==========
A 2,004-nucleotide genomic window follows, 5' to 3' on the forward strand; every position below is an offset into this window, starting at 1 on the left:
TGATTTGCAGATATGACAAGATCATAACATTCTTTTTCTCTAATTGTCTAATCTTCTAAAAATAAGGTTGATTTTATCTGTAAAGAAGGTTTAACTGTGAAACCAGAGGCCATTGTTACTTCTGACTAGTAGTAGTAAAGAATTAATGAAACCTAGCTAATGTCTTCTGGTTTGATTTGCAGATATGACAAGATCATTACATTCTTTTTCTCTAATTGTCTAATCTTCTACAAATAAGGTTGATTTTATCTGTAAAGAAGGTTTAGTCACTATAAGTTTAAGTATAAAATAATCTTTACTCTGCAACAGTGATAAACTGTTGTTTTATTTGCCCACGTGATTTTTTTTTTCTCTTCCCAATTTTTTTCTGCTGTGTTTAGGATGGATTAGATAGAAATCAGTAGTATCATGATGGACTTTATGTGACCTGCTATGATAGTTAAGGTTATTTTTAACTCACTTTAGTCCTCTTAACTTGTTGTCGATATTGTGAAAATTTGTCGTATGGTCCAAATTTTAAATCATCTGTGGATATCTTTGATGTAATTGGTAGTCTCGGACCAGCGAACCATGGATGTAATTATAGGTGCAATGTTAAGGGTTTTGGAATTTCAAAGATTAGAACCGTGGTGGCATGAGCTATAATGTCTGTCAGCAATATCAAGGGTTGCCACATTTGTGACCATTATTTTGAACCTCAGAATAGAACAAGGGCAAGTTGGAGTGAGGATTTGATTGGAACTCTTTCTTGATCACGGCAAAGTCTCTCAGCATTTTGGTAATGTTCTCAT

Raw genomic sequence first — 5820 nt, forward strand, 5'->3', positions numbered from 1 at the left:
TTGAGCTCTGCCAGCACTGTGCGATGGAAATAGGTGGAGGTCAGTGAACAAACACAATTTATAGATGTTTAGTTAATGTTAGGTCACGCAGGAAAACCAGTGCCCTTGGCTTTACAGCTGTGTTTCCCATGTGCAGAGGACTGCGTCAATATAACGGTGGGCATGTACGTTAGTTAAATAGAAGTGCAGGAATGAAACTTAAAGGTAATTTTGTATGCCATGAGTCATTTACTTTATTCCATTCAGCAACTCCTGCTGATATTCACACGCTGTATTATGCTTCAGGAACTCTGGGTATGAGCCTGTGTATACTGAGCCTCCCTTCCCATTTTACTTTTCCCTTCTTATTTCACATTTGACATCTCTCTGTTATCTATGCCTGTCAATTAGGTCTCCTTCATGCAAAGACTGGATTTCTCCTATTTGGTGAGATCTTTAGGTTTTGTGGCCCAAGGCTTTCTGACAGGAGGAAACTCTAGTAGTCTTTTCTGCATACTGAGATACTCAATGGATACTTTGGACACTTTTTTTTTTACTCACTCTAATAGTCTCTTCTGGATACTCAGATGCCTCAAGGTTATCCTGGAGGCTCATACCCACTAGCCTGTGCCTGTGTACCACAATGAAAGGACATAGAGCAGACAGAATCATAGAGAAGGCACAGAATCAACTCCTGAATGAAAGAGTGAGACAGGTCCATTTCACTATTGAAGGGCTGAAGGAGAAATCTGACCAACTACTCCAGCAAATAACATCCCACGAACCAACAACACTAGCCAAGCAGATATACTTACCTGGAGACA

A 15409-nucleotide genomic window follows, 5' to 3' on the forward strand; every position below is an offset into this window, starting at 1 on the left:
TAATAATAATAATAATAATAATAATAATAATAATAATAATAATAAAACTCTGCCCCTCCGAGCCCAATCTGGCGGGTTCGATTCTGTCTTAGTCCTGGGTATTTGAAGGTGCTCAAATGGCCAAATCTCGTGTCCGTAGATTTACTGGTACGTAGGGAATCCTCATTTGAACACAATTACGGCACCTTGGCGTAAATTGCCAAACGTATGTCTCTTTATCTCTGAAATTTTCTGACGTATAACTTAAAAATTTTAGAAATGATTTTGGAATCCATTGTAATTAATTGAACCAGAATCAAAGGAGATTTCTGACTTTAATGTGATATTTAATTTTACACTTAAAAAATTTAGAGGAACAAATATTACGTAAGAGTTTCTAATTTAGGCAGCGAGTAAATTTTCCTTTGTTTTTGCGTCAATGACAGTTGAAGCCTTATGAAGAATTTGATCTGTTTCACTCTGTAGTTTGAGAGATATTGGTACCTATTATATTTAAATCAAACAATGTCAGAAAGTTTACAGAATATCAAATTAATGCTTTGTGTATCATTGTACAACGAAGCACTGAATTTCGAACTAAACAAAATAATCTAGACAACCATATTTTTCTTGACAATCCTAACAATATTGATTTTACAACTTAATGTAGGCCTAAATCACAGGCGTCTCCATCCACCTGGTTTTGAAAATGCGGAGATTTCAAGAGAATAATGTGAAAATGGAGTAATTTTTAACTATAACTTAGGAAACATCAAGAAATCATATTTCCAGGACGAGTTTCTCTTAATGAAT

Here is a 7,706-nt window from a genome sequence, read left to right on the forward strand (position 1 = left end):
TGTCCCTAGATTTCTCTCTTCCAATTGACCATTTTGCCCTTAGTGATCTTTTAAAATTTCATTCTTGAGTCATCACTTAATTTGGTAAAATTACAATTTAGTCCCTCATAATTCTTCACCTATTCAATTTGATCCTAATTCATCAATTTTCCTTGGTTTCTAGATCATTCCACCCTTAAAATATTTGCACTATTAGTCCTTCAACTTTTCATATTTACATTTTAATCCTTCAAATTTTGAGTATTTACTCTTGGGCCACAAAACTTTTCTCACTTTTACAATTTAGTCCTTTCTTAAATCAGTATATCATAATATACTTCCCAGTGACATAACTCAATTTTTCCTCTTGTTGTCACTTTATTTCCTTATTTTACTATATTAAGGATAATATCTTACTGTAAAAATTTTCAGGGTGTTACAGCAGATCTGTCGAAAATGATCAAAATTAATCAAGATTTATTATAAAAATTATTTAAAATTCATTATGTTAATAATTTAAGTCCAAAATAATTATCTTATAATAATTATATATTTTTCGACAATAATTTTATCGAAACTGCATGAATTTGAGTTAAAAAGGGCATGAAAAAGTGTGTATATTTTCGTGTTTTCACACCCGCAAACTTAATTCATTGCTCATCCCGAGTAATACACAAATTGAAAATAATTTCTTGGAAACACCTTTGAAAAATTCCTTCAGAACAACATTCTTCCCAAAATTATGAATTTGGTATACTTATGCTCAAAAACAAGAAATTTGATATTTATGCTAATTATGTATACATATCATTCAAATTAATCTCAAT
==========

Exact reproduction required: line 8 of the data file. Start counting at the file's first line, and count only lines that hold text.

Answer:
TGTCCCTAGATTTCTCTCTTCCAATTGACCATTTTGCCCTTAGTGATCTTTTAAAATTTCATTCTTGAGTCATCACTTAATTTGGTAAAATTACAATTTAGTCCCTCATAATTCTTCACCTATTCAATTTGATCCTAATTCATCAATTTTCCTTGGTTTCTAGATCATTCCACCCTTAAAATATTTGCACTATTAGTCCTTCAACTTTTCATATTTACATTTTAATCCTTCAAATTTTGAGTATTTACTCTTGGGCCACAAAACTTTTCTCACTTTTACAATTTAGTCCTTTCTTAAATCAGTATATCATAATATACTTCCCAGTGACATAACTCAATTTTTCCTCTTGTTGTCACTTTATTTCCTTATTTTACTATATTAAGGATAATATCTTACTGTAAAAATTTTCAGGGTGTTACAGCAGATCTGTCGAAAATGATCAAAATTAATCAAGATTTATTATAAAAATTATTTAAAATTCATTATGTTAATAATTTAAGTCCAAAATAATTATCTTATAATAATTATATATTTTTCGACAATAATTTTATCGAAACTGCATGAATTTGAGTTAAAAAGGGCATGAAAAAGTGTGTATATTTTCGTGTTTTCACACCCGCAAACTTAATTCATTGCTCATCCCGAGTAATACACAAATTGAAAATAATTTCTTGGAAACACCTTTGAAAAATTCCTTCAGAACAACATTCTTCCCAAAATTATGAATTTGGTATACTTATGCTCAAAAACAAGAAATTTGATATTTATGCTAATTATGTATACATATCATTCAAATTAATCTCAAT